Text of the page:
Wednesday, November 30, 2005

Princeton - Weekly Bulletin 12/08/03 - Bhargava strikes balance among many interests

This is an old article - a couple of years old.This is one of those rare occasions where I have come across a really well-rounded personality. Manjul Bhargava is not just one of the youngest full professors of Mathematics around, (at all of 28 years old and that too at Princeton!) - but he seems to be a great teacher and a very good tabla player too. How many people around us have so many interests? And how many are really good in their multiple fields?

I came across his name in a mailing list to which I subscribe. What really caught my eye was that Manjul seems to know Samskrit - he apparently studied Samskrit at the Rajasthan Samskrit Vidyapeeth. He had studied Aryabhata when he was 22 (I guess he is 30 now).

I really felt proud on reading about a person who is so well balanced and adept at multiple fields. I felt even more pride on knowing that Manjul was of Indian descent and was quite proud of his culture and traditions. Contrast this with many other people of Indian origin in India and abroad who take every chance to put down the culture they were born in!

Look here for a good article on Manjul.

Look here for an audio interview with Manjul on NPR.

Look here for a more recent article.

May Manjul give a long lasting contribution to mankind and may he be allowed to work in an unhindered environment that will enable him to do so!

Thursday, November 24, 2005

For apparently no reason

I don't remember the last time I blogged. It must have been a couple of months ago. (I added this line after I saw my last blog - it was posted 2 weeks ago! 2 weeks without blogging seem like 2 months to me? I seem to have lost all sense of time!) All these days I somehow was not so inclined on blogging. Even now I am not. But I thought I could put up a quick post before I forgot why I had begun to blog at all.

A piece on foresees the death of blogging. I wasn't surprised. I was in the same boat. Over the last several weeks, I did not feel like writing because I felt I had nothing meaningful to say. I read a few blogs after a few events had happened and they had echoed my thoughts. The Delhi Diwali blasts happened. India thrashed Sri Lanka. But everybody knew that and I had very similar thoughts as hundreds of others. So, I thought, if my thoughts had already been echoed, where was the need to put my own thoughts on the web and label them mine when hundreds of people had published the same thoughts? This thought led me to not writing and laziness set in.

I was never a fanatical blogger and I don't think I will ever be one. But I don't think blogging will die. As long as the fundamental need of man to be heard and understood exists, blogging too will.

In one of my earlier posts, I had thought of using my blog as a brain-dump when a certain event happened so that when I had the time, I could go back and look at what I thought at that instant. For me, that is still useful, though my laziness has to be overcome for that.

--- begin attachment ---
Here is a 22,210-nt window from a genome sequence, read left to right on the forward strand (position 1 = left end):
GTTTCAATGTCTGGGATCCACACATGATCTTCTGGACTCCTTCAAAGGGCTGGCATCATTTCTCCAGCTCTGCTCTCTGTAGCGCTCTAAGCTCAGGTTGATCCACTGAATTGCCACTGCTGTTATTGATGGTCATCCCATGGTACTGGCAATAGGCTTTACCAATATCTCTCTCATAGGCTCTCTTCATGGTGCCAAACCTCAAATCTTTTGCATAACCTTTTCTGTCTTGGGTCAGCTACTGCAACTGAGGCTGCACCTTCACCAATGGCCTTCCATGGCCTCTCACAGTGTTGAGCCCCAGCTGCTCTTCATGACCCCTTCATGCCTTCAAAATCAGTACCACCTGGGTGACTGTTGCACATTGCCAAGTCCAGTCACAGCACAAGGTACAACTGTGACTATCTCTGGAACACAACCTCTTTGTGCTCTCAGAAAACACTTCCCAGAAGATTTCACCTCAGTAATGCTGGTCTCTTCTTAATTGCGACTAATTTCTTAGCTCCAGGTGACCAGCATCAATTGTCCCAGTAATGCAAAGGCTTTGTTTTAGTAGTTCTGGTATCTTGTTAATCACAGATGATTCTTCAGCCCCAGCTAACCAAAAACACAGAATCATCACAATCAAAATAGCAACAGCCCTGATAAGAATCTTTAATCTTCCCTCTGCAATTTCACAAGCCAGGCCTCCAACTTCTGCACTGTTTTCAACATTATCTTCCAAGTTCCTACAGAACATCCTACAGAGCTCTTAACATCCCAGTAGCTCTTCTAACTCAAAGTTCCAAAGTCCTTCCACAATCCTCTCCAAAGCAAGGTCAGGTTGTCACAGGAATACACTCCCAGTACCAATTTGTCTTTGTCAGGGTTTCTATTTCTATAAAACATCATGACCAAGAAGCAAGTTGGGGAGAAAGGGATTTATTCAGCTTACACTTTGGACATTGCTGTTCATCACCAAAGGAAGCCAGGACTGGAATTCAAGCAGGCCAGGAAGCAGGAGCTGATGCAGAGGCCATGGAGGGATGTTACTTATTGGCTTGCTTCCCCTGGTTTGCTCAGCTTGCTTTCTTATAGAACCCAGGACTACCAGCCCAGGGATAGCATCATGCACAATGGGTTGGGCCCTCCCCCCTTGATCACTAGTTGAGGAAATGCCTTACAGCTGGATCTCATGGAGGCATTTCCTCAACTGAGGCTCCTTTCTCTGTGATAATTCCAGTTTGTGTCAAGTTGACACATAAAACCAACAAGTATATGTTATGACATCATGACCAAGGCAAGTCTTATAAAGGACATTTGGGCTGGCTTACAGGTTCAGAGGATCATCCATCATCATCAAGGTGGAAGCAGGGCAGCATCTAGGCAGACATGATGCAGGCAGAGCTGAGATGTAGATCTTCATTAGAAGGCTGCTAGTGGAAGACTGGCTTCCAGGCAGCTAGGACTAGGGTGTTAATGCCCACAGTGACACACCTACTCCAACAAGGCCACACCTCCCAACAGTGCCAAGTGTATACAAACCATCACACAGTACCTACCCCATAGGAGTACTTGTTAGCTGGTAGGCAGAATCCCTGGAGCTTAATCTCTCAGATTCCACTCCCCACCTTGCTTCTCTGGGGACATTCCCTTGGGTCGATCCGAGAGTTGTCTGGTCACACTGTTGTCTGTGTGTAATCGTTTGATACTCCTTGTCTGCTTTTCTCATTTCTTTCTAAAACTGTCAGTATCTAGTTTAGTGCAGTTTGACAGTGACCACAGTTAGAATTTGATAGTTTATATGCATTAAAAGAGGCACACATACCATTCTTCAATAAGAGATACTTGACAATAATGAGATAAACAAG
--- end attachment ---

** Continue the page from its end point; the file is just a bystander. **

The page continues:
I don't know if it is because of the keyboard layout and ease of typing or something else, but I find blogging in Kannada more effort consuming than doing the same in English. Planet Sampada is a place where this blog feed is consumed. It is a site of blogs of several Kannadigas around the world. Someone had commented that Planet Kannada was a place where several Kannadigas wrote in English. Thinking about the reason for it, I found that it is just a matter of convenience that I blog in English. In Kannada, the written word is much different than the spoken word and speaking it is far easier than writing it or typing it. In English, just because we are so used to it, we don't even need to look at the keyboard when typing and whatever you say is almost whatever you write, so thoughts flow better. But in Kannada, typing "nAnu sumne bande. hIge ellgO hOgbEkittu" seems unnatural. Talking in Kannada on the other hand feels more natural to me.

I don't have much else to say now. Till something prods me to write again....

Tuesday, November 08, 2005

History's Worst Software Bugs and the Software engineer's code of ethics

Look at this informative and well written article here

I've always liked Wired for such articles and got to this one via Though I used to feel that programming could not be considered "real" engineering (early in my career), that distinction is blurred in applications such as the ones listed in the above link. That necessitated the ACM and the IEEE Computer Society to come up with a software engineering code of ethics which you can read here.

Because errors in programming were not causing large scale mishaps, buggy code was (and still is) mostly tolerated as a nuisance. But this article makes you rethink that notion. The code of ethics is a welcome step in that area, though I don't see that being followed religiously. (Do doctors follow the Hippocratic oath?). Yet, this code of ethics, done in 1999, is a welcome step in that area that exhorts software engineers to give their profession due importance not from just a monetary point of view but also as a responsibility they have towards their organizations and to society at large.

Is there any company/organization that kind of mandates its employees to follow the software engineering code of ethics?